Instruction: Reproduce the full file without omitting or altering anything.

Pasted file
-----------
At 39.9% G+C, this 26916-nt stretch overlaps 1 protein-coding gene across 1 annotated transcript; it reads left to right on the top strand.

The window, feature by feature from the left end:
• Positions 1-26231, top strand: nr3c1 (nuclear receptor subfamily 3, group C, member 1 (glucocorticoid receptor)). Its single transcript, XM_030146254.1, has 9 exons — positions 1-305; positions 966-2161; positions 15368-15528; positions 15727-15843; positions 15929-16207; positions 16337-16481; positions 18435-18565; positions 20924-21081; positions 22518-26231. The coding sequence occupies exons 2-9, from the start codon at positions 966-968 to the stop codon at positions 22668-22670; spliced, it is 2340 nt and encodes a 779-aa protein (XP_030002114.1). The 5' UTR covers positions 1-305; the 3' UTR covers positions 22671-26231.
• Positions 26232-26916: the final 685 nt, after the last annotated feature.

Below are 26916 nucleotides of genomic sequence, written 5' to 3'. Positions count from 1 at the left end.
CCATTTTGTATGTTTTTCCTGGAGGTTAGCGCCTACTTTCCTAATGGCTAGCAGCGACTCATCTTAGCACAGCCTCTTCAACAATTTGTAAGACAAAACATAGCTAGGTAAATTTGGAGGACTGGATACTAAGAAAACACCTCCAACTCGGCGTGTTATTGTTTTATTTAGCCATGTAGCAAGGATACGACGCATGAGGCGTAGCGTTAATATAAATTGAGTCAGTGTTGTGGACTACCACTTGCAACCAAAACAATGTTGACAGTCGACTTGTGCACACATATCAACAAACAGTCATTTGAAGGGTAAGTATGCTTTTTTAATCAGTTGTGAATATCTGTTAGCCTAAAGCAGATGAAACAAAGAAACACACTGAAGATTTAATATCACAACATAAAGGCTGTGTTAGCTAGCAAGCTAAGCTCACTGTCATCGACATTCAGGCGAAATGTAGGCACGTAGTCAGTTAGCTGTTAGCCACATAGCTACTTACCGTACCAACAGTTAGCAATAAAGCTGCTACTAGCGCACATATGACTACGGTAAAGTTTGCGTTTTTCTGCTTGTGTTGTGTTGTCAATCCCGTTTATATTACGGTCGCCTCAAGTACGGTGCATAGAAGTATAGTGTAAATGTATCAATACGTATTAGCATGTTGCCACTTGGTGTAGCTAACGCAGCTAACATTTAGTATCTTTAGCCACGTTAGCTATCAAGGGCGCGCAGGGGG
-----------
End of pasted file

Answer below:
At 39.9% G+C, this 26916-nt stretch overlaps 1 protein-coding gene across 1 annotated transcript; it reads left to right on the top strand.

The window, feature by feature from the left end:
• Positions 1-26231, top strand: nr3c1 (nuclear receptor subfamily 3, group C, member 1 (glucocorticoid receptor)). Its single transcript, XM_030146254.1, has 9 exons — positions 1-305; positions 966-2161; positions 15368-15528; positions 15727-15843; positions 15929-16207; positions 16337-16481; positions 18435-18565; positions 20924-21081; positions 22518-26231. The coding sequence occupies exons 2-9, from the start codon at positions 966-968 to the stop codon at positions 22668-22670; spliced, it is 2340 nt and encodes a 779-aa protein (XP_030002114.1). The 5' UTR covers positions 1-305; the 3' UTR covers positions 22671-26231.
• Positions 26232-26916: the final 685 nt, after the last annotated feature.

Below are 26916 nucleotides of genomic sequence, written 5' to 3'. Positions count from 1 at the left end.
CCATTTTGTATGTTTTTCCTGGAGGTTAGCGCCTACTTTCCTAATGGCTAGCAGCGACTCATCTTAGCACAGCCTCTTCAACAATTTGTAAGACAAAACATAGCTAGGTAAATTTGGAGGACTGGATACTAAGAAAACACCTCCAACTCGGCGTGTTATTGTTTTATTTAGCCATGTAGCAAGGATACGACGCATGAGGCGTAGCGTTAATATAAATTGAGTCAGTGTTGTGGACTACCACTTGCAACCAAAACAATGTTGACAGTCGACTTGTGCACACATATCAACAAACAGTCATTTGAAGGGTAAGTATGCTTTTTTAATCAGTTGTGAATATCTGTTAGCCTAAAGCAGATGAAACAAAGAAACACACTGAAGATTTAATATCACAACATAAAGGCTGTGTTAGCTAGCAAGCTAAGCTCACTGTCATCGACATTCAGGCGAAATGTAGGCACGTAGTCAGTTAGCTGTTAGCCACATAGCTACTTACCGTACCAACAGTTAGCAATAAAGCTGCTACTAGCGCACATATGACTACGGTAAAGTTTGCGTTTTTCTGCTTGTGTTGTGTTGTCAATCCCGTTTATATTACGGTCGCCTCAAGTACGGTGCATAGAAGTATAGTGTAAATGTATCAATACGTATTAGCATGTTGCCACTTGGTGTAGCTAACGCAGCTAACATTTAGTATCTTTAGCCACGTTAGCTATCAAGGGCGCGCAGGGGG